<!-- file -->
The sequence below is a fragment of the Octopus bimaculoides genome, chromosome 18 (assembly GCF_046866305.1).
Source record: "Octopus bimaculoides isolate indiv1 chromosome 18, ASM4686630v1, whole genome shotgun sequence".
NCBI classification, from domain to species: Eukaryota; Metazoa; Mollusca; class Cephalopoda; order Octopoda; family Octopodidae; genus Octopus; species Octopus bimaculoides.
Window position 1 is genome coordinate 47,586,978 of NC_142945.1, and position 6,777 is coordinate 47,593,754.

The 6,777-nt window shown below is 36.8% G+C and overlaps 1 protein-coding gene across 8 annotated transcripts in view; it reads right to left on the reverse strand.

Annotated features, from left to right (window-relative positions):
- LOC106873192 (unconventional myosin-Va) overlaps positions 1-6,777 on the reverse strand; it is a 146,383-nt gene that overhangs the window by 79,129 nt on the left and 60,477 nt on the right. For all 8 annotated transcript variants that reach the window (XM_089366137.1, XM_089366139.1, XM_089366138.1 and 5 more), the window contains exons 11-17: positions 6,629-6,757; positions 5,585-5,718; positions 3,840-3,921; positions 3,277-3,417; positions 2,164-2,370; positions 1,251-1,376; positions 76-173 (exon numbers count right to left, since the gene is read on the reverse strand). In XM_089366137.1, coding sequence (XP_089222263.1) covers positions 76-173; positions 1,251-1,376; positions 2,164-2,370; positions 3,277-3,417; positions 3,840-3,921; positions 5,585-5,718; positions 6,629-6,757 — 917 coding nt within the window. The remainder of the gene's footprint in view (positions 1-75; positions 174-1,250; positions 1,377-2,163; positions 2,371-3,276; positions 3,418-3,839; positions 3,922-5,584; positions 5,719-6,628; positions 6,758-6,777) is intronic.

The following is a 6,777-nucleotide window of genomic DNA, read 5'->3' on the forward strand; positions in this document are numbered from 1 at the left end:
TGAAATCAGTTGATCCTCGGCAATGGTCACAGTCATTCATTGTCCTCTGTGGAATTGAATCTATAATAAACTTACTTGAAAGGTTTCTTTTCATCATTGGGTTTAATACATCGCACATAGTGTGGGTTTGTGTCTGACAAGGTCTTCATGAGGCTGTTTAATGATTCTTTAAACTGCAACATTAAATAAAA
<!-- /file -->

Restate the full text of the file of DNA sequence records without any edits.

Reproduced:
The sequence below is a fragment of the Octopus bimaculoides genome, chromosome 18 (assembly GCF_046866305.1).
Source record: "Octopus bimaculoides isolate indiv1 chromosome 18, ASM4686630v1, whole genome shotgun sequence".
NCBI classification, from domain to species: Eukaryota; Metazoa; Mollusca; class Cephalopoda; order Octopoda; family Octopodidae; genus Octopus; species Octopus bimaculoides.
Window position 1 is genome coordinate 47,586,978 of NC_142945.1, and position 6,777 is coordinate 47,593,754.

The 6,777-nt window shown below is 36.8% G+C and overlaps 1 protein-coding gene across 8 annotated transcripts in view; it reads right to left on the reverse strand.

Annotated features, from left to right (window-relative positions):
- LOC106873192 (unconventional myosin-Va) overlaps positions 1-6,777 on the reverse strand; it is a 146,383-nt gene that overhangs the window by 79,129 nt on the left and 60,477 nt on the right. For all 8 annotated transcript variants that reach the window (XM_089366137.1, XM_089366139.1, XM_089366138.1 and 5 more), the window contains exons 11-17: positions 6,629-6,757; positions 5,585-5,718; positions 3,840-3,921; positions 3,277-3,417; positions 2,164-2,370; positions 1,251-1,376; positions 76-173 (exon numbers count right to left, since the gene is read on the reverse strand). In XM_089366137.1, coding sequence (XP_089222263.1) covers positions 76-173; positions 1,251-1,376; positions 2,164-2,370; positions 3,277-3,417; positions 3,840-3,921; positions 5,585-5,718; positions 6,629-6,757 — 917 coding nt within the window. The remainder of the gene's footprint in view (positions 1-75; positions 174-1,250; positions 1,377-2,163; positions 2,371-3,276; positions 3,418-3,839; positions 3,922-5,584; positions 5,719-6,628; positions 6,758-6,777) is intronic.

The following is a 6,777-nucleotide window of genomic DNA, read 5'->3' on the forward strand; positions in this document are numbered from 1 at the left end:
TGAAATCAGTTGATCCTCGGCAATGGTCACAGTCATTCATTGTCCTCTGTGGAATTGAATCTATAATAAACTTACTTGAAAGGTTTCTTTTCATCATTGGGTTTAATACATCGCACATAGTGTGGGTTTGTGTCTGACAAGGTCTTCATGAGGCTGTTTAATGATTCTTTAAACTGCAACATTAAATAAAA